3: using System.Windows.Controls.DataVisualization.Charting;

   4: using System.Windows.Threading;

   5:  

   6: namespace Pi

   7: {

   8:   public partial class MainPage : UserControl

   9:   {

  10:     public MainPage()

  11:     {

  12:       InitializeComponent();

  13:       Animate();

  14:     }

  15:  

  16:     private void Animate()

  17:     {

  18:       var timer = new DispatcherTimer();

  19:       timer.Start();  // Run once for display

  20:       // lambda syntax - same as

  21:       // timer.Tick +=new EventHandler(FillPie);

  22:       // but then you'd need FillPie to take an object and event args

  23:       timer.Tick +=

  24:           ( ( s, args ) => FillPie() );  // every tick call FillPie

  25:  

  26:       // http://msdn.microsoft.com/en-us/library/cc316852.aspx

  27:       timer.Interval = new TimeSpan( 0, 0, 4 ); // 4 seconds

  28:       timer.Start();

  29:     }

  30:  

  31:  

  32:     private void FillPie()

  33:     {

  34:       var cs = ActivityChart.Series[0] as PieSeries;

  35:       if ( cs != null )

  36:       {

  37:         // generating the data is handled by the static property

  38:         cs.ItemsSource = Activity.Activities;

  39:       }

  40:       else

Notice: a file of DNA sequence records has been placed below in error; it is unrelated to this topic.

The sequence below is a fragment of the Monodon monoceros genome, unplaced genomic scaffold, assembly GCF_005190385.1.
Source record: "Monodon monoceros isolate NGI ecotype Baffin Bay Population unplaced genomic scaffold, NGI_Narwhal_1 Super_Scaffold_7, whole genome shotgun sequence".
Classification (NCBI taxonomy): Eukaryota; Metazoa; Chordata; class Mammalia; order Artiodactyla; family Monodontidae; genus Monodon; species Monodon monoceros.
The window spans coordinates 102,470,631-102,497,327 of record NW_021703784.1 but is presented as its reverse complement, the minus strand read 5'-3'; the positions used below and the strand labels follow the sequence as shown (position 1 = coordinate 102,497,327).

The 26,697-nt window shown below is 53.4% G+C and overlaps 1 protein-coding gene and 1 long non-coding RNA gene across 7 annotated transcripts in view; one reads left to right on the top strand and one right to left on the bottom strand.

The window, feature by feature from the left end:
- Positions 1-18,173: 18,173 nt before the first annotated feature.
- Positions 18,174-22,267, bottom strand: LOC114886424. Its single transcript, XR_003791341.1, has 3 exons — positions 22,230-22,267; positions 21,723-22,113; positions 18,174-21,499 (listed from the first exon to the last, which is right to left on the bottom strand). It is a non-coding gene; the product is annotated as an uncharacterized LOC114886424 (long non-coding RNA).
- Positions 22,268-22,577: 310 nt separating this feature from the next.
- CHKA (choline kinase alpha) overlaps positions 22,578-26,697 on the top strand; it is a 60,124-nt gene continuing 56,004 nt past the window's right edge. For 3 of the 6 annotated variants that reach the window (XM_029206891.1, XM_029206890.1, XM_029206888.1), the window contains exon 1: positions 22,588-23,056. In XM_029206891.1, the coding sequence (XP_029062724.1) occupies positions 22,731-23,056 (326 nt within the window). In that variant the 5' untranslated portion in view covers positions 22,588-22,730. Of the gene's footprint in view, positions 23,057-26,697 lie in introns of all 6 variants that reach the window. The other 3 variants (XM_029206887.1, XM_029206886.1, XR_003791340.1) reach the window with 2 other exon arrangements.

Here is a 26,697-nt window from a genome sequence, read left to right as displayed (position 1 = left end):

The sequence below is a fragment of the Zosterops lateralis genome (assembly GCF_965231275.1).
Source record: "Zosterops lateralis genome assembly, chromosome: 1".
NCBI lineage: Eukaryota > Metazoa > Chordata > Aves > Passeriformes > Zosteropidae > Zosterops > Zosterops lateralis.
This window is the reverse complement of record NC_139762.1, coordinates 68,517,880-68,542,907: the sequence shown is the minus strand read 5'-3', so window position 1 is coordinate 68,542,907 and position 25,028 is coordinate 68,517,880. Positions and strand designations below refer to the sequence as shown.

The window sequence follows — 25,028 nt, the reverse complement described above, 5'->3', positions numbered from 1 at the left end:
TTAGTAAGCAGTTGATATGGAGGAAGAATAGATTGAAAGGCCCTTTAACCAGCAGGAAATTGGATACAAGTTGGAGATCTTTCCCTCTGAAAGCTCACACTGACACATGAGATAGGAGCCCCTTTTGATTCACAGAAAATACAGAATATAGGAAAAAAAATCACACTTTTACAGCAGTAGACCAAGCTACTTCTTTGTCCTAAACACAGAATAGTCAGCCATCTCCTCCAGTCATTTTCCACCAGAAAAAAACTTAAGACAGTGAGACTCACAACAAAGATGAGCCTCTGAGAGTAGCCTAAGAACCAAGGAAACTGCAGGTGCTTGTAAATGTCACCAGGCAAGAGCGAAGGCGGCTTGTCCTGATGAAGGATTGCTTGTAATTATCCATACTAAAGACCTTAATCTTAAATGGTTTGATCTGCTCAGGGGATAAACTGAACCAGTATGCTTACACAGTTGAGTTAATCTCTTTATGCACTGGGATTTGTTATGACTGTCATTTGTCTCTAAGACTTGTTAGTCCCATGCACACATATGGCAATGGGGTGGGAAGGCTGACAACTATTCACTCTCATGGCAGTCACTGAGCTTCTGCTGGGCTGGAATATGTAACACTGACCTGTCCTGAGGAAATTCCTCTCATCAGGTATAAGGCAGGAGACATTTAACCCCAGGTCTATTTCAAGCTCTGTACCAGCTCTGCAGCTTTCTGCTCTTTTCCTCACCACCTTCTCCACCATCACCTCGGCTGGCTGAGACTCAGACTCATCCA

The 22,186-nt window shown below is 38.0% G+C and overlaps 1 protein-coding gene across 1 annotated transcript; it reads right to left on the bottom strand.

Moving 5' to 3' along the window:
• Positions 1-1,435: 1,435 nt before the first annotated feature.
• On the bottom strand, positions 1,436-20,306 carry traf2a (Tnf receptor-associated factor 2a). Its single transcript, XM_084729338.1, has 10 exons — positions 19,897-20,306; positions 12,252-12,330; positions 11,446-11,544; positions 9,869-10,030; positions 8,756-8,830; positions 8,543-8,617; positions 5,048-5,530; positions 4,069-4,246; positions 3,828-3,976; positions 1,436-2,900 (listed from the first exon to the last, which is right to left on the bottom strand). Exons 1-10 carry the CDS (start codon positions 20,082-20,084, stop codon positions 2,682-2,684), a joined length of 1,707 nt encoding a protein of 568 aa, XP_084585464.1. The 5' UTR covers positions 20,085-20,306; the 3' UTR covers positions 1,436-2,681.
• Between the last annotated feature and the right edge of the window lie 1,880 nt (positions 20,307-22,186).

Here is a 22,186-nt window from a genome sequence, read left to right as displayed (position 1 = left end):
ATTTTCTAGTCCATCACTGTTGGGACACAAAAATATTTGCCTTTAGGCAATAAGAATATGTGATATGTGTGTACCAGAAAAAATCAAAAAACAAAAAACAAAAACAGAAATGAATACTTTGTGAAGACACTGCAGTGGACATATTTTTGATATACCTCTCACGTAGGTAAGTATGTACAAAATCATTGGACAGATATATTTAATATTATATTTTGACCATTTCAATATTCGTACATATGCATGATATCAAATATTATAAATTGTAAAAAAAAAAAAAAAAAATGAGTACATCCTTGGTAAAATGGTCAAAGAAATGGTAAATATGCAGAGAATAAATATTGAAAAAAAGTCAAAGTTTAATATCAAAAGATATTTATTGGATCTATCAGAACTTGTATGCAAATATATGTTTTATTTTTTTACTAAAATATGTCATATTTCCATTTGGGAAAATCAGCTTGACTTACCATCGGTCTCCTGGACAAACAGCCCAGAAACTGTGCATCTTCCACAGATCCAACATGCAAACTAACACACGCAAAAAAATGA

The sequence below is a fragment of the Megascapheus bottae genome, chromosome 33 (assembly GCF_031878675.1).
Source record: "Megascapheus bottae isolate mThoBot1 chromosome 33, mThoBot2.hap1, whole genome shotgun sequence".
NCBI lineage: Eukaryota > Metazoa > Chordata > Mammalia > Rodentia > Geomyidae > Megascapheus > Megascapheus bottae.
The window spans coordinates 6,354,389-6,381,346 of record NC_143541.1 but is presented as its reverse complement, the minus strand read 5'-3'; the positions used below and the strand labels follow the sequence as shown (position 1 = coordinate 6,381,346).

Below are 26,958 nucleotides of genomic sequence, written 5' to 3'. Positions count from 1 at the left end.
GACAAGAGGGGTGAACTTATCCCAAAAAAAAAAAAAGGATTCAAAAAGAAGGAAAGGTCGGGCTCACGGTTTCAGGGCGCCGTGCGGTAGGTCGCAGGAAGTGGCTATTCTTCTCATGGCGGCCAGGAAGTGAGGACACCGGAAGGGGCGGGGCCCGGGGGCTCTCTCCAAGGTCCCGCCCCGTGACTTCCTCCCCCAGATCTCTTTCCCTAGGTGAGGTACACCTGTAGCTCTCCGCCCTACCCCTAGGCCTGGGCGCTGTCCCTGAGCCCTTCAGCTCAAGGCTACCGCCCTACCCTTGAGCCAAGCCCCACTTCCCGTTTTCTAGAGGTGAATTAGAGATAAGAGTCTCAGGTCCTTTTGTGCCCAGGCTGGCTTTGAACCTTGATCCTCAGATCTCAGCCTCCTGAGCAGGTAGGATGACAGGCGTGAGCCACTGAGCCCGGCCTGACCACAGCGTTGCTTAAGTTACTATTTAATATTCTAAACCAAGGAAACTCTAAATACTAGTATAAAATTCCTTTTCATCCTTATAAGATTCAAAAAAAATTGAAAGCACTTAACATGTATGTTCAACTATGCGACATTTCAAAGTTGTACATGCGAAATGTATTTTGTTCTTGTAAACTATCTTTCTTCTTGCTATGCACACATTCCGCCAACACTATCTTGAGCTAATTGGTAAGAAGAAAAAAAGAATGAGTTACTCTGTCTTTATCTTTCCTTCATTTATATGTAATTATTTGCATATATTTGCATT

41:       {

  42:         throw new InvalidCastException( "Expected Series[0] to be a column" );

  43:       }  // end else

  44:     }    // end method

  45:   }      // end class

  46: }        // end namespace

Notice that on lines 23 and 24 we register the FillPie method with the event using lambda notation; this makes short work of using a method that does not happen to need the standard arguments (object, eventArgs).

Timer.Start is called on line 19 to cause an immediate drawing of the pie, and then again on line 28 to implement the new time interval.

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About Jesse Liberty

Jesse Liberty is an independent consultant and programmer with three decades of experience writing and delivering software projects. He is the author of 2 dozen books and multiple Pluralsight courses, and has been a Senior Technical Evangelist for Microsoft, a Distinguished Software Engineer for AT&T, a VP for Information Services for Citibank and a Software Architect for PBS. He is a Xamarin Certified Mobile Developer and a Xamarin MVP, Microsoft MVP and Telerik MVP.